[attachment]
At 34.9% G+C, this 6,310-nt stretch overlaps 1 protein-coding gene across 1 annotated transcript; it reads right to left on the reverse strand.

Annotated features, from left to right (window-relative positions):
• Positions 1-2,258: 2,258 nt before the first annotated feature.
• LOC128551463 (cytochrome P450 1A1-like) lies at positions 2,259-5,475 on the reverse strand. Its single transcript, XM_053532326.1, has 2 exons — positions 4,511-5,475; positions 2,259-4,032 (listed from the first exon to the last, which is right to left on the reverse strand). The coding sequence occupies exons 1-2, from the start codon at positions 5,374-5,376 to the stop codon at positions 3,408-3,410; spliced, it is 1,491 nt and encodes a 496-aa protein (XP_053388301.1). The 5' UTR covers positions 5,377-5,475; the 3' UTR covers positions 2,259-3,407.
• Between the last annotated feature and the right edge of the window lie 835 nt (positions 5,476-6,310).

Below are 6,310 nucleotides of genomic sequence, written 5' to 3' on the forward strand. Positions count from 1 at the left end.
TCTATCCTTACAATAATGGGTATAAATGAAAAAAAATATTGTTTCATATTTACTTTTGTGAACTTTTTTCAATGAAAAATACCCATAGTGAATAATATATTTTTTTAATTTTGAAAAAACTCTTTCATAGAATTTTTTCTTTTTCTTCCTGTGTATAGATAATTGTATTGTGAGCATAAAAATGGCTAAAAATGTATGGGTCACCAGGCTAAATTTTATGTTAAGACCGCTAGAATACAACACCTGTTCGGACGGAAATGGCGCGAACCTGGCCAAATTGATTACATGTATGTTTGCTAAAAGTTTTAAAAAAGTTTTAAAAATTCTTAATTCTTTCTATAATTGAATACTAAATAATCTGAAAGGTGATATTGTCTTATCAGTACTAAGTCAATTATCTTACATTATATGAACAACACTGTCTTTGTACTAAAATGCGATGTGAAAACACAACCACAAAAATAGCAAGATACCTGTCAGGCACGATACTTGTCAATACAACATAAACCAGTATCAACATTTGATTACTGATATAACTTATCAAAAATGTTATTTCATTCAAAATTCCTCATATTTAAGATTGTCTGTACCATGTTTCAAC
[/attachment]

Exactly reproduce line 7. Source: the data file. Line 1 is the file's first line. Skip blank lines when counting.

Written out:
TCTATCCTTACAATAATGGGTATAAATGAAAAAAAATATTGTTTCATATTTACTTTTGTGAACTTTTTTCAATGAAAAATACCCATAGTGAATAATATATTTTTTTAATTTTGAAAAAACTCTTTCATAGAATTTTTTCTTTTTCTTCCTGTGTATAGATAATTGTATTGTGAGCATAAAAATGGCTAAAAATGTATGGGTCACCAGGCTAAATTTTATGTTAAGACCGCTAGAATACAACACCTGTTCGGACGGAAATGGCGCGAACCTGGCCAAATTGATTACATGTATGTTTGCTAAAAGTTTTAAAAAAGTTTTAAAAATTCTTAATTCTTTCTATAATTGAATACTAAATAATCTGAAAGGTGATATTGTCTTATCAGTACTAAGTCAATTATCTTACATTATATGAACAACACTGTCTTTGTACTAAAATGCGATGTGAAAACACAACCACAAAAATAGCAAGATACCTGTCAGGCACGATACTTGTCAATACAACATAAACCAGTATCAACATTTGATTACTGATATAACTTATCAAAAATGTTATTTCATTCAAAATTCCTCATATTTAAGATTGTCTGTACCATGTTTCAAC